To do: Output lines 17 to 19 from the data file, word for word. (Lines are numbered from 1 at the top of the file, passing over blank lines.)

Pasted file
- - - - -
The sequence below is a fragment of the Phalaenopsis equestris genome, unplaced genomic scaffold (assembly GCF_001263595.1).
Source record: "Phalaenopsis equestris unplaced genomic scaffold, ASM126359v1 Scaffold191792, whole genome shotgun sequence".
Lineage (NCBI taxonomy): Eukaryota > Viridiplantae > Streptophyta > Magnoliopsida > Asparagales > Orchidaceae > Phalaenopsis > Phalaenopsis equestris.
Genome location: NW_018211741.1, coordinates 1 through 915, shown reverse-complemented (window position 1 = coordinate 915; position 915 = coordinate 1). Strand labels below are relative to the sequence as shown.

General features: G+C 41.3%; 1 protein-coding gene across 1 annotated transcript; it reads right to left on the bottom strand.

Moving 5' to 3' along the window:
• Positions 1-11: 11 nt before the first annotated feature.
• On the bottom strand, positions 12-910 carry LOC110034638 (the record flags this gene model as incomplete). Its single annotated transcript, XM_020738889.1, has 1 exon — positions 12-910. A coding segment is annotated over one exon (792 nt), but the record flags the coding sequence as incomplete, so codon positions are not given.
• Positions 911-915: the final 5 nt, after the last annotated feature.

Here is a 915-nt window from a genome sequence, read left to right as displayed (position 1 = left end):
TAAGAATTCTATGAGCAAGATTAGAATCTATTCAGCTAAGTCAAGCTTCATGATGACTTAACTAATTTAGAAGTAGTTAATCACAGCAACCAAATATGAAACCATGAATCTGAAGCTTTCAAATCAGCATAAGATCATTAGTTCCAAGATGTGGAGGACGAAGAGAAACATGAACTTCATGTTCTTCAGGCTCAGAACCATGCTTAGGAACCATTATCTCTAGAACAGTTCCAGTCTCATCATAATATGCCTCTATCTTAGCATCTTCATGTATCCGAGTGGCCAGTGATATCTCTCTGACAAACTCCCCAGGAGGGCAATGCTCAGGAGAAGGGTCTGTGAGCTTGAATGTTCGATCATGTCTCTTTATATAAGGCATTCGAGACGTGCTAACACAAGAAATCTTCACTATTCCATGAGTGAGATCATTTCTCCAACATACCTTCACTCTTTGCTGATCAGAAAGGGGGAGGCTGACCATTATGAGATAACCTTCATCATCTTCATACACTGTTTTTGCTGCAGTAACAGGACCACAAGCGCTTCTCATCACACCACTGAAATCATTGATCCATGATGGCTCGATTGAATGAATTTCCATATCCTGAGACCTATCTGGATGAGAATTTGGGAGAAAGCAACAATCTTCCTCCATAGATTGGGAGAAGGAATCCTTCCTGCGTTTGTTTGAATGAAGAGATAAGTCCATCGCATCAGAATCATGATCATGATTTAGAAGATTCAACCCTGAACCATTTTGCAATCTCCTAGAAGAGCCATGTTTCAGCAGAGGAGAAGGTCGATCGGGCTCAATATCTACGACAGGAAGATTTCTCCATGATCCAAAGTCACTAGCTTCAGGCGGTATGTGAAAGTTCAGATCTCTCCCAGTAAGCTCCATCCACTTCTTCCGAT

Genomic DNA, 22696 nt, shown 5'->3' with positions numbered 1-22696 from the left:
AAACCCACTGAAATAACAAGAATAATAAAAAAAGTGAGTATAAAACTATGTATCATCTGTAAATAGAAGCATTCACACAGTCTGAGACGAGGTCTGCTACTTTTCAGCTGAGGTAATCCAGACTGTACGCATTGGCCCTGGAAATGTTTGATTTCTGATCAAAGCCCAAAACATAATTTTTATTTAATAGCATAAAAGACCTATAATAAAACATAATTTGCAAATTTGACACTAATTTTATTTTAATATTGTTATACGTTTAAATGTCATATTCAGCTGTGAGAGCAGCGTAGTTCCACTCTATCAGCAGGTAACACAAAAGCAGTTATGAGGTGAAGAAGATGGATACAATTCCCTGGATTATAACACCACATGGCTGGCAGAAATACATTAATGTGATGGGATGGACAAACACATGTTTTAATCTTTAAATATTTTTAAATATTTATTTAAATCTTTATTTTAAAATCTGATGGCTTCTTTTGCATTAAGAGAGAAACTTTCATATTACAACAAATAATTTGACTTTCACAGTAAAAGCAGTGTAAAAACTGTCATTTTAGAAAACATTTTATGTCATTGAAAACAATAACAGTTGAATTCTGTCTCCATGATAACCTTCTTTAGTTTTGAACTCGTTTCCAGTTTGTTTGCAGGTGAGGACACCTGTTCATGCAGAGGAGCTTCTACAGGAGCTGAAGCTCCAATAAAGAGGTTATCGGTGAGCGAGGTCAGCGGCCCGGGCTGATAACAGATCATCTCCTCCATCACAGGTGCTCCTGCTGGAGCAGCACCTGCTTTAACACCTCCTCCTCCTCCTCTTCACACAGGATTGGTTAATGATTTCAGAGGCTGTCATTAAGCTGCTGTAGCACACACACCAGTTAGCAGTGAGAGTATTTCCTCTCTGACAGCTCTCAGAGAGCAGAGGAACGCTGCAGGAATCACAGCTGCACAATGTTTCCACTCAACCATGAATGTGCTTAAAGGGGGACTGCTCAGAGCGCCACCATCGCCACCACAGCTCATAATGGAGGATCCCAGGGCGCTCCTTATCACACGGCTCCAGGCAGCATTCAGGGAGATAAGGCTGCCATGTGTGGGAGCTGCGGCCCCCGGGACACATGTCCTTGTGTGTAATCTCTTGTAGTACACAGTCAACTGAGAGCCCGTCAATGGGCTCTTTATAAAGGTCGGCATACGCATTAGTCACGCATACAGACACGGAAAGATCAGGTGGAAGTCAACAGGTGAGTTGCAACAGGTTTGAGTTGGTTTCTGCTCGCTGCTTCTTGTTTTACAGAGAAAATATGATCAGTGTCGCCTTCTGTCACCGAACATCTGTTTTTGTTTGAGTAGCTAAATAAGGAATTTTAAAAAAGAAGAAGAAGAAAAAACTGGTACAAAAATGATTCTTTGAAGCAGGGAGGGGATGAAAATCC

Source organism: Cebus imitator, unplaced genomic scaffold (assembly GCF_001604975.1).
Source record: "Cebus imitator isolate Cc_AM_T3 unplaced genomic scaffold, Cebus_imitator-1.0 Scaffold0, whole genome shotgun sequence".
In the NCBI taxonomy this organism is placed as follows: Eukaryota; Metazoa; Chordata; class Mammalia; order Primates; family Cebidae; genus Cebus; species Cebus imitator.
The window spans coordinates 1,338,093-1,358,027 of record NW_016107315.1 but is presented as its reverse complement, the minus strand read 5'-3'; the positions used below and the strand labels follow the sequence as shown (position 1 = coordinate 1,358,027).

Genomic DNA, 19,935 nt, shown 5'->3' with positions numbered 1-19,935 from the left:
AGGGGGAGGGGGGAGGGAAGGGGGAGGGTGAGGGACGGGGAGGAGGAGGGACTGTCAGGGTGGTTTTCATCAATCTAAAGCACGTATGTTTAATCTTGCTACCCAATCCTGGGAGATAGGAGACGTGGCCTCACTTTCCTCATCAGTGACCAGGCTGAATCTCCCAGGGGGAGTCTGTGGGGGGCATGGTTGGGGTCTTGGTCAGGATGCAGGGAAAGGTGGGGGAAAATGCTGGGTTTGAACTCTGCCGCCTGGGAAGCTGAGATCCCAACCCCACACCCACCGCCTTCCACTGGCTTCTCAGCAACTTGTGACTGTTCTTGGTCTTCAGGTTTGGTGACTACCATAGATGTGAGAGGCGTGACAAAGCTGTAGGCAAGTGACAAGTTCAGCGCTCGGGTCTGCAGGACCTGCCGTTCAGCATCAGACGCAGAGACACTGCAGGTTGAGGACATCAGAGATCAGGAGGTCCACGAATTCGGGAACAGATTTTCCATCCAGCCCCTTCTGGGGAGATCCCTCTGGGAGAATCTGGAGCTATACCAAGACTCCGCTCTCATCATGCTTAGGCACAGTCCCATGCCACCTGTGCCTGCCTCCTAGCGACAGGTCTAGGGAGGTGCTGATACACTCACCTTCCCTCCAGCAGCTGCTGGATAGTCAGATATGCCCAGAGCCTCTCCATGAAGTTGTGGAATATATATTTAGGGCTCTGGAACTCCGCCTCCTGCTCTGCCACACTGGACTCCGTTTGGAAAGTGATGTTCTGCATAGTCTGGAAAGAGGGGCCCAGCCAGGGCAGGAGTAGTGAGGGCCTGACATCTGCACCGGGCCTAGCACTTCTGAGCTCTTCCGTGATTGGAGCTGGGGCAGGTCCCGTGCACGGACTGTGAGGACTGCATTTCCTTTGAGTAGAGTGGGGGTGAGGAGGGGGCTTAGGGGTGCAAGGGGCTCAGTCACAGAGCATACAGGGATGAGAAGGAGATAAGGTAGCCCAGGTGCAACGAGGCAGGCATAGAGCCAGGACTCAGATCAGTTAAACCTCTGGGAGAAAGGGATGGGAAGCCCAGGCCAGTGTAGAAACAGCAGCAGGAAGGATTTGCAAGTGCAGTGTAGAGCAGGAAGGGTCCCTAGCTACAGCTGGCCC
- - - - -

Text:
The window spans coordinates 1,338,093-1,358,027 of record NW_016107315.1 but is presented as its reverse complement, the minus strand read 5'-3'; the positions used below and the strand labels follow the sequence as shown (position 1 = coordinate 1,358,027).

Genomic DNA, 19,935 nt, shown 5'->3' with positions numbered 1-19,935 from the left:
AGGGGGAGGGGGGAGGGAAGGGGGAGGGTGAGGGACGGGGAGGAGGAGGGACTGTCAGGGTGGTTTTCATCAATCTAAAGCACGTATGTTTAATCTTGCTACCCAATCCTGGGAGATAGGAGACGTGGCCTCACTTTCCTCATCAGTGACCAGGCTGAATCTCCCAGGGGGAGTCTGTGGGGGGCATGGTTGGGGTCTTGGTCAGGATGCAGGGAAAGGTGGGGGAAAATGCTGGGTTTGAACTCTGCCGCCTGGGAAGCTGAGATCCCAACCCCACACCCACCGCCTTCCACTGGCTTCTCAGCAACTTGTGACTGTTCTTGGTCTTCAGGTTTGGTGACTACCATAGATGTGAGAGGCGTGACAAAGCTGTAGGCAAGTGACAAGTTCAGCGCTCGGGTCTGCAGGACCTGCCGTTCAGCATCAGACGCAGAGACACTGCAGGTTGAGGACATCAGAGATCAGGAGGTCCACGAATTCGGGAACAGATTTTCCATCCAGCCCCTTCTGGGGAGATCCCTCTGGGAGAATCTGGAGCTATACCAAGACTCCGCTCTCATCATGCTTAGGCACAGTCCCATGCCACCTGTGCCTGCCTCCTAGCGACAGGTCTAGGGAGGTGCTGATACACTCACCTTCCCTCCAGCAGCTGCTGGATAGTCAGATATGCCCAGAGCCTCTCCATGAAGTTGTGGAATATATATTTAGGGCTCTGGAACTCCGCCTCCTGCTCTGCCACACTGGACTCCGTTTGGAAAGTGATGTTCTGCATAGTCTGGAAAGAGGGGCCCAGCCAGGGCAGGAGTAGTGAGGGCCTGACATCTGCACCGGGCCTAGCACTTCTGAGCTCTTCCGTGATTGGAGCTGGGGCAGGTCCCGTGCACGGACTGTGAGGACTGCATTTCCTTTGAGTAGAGTGGGGGTGAGGAGGGGGCTTAGGGGTGCAAGGGGCTCAGTCACAGAGCATACAGGGATGAGAAGGAGATAAGGTAGCCCAGGTGCAACGAGGCAGGCATAGAGCCAGGACTCAGATCAGTTAAACCTCTGGGAGAAAGGGATGGGAAGCCCAGGCCAGTGTAGAAACAGCAGCAGGAAGGATTTGCAAGTGCAGTGTAGAGCAGGAAGGGTCCCTAGCTACAGCTGGCCC